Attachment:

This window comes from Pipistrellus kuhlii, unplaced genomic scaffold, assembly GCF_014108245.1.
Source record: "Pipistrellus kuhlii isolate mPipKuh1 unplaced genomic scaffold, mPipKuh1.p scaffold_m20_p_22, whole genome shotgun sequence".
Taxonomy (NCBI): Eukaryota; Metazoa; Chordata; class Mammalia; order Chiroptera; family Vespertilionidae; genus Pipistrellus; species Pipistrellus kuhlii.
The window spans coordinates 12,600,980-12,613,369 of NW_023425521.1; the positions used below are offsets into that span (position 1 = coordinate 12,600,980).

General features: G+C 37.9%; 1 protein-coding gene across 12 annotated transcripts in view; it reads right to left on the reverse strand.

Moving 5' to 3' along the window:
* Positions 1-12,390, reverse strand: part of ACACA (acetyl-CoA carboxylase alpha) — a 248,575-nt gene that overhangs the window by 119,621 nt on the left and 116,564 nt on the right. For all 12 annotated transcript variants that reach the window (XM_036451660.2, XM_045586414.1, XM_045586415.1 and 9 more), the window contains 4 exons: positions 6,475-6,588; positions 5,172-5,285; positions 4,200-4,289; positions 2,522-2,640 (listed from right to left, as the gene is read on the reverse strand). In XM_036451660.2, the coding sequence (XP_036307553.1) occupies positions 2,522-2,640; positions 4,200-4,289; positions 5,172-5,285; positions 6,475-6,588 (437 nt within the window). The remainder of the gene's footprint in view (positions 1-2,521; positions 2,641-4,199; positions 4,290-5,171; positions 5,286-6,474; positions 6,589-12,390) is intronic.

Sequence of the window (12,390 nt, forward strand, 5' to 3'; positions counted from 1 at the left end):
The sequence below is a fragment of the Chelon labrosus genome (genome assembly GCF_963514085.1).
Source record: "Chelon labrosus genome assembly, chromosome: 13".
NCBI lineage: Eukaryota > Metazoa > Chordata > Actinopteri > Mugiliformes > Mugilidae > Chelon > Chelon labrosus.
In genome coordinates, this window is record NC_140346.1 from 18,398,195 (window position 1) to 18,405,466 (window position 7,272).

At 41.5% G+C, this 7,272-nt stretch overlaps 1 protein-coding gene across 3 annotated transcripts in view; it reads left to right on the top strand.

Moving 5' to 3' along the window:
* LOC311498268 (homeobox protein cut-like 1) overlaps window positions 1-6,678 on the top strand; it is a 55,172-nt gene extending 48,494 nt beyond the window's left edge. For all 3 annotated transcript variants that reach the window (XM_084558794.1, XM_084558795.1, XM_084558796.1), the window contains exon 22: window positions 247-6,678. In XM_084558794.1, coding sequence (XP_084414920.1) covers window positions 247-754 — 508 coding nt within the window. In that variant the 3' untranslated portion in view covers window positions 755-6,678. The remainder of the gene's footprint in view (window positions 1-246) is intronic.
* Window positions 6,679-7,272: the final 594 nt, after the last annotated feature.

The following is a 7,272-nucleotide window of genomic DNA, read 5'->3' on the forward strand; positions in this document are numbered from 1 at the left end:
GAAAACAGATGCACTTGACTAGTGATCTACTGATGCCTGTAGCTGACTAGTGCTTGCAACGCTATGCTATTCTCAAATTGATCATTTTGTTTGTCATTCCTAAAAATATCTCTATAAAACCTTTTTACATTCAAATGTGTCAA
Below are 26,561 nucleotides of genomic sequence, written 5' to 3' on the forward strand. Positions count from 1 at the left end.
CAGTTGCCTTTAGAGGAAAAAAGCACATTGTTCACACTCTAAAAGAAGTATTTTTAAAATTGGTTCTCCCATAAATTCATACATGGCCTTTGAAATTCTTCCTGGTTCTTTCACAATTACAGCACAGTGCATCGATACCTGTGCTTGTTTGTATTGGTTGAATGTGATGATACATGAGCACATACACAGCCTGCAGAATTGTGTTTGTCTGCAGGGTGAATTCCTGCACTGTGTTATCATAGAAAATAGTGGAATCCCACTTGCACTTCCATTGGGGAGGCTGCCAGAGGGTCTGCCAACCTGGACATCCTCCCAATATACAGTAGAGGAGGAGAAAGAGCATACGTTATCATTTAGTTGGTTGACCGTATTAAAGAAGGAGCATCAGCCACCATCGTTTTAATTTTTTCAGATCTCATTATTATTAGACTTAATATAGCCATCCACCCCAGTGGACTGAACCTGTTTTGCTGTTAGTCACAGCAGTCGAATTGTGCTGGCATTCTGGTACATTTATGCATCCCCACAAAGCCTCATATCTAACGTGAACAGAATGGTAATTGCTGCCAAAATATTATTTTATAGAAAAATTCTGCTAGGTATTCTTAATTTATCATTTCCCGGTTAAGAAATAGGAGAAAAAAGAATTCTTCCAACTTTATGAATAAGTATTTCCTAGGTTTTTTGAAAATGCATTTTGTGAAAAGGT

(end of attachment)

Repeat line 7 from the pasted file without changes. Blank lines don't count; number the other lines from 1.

* Positions 1-12,390, reverse strand: part of ACACA (acetyl-CoA carboxylase alpha) — a 248,575-nt gene that overhangs the window by 119,621 nt on the left and 116,564 nt on the right. For all 12 annotated transcript variants that reach the window (XM_036451660.2, XM_045586414.1, XM_045586415.1 and 9 more), the window contains 4 exons: positions 6,475-6,588; positions 5,172-5,285; positions 4,200-4,289; positions 2,522-2,640 (listed from right to left, as the gene is read on the reverse strand). In XM_036451660.2, the coding sequence (XP_036307553.1) occupies positions 2,522-2,640; positions 4,200-4,289; positions 5,172-5,285; positions 6,475-6,588 (437 nt within the window). The remainder of the gene's footprint in view (positions 1-2,521; positions 2,641-4,199; positions 4,290-5,171; positions 5,286-6,474; positions 6,589-12,390) is intronic.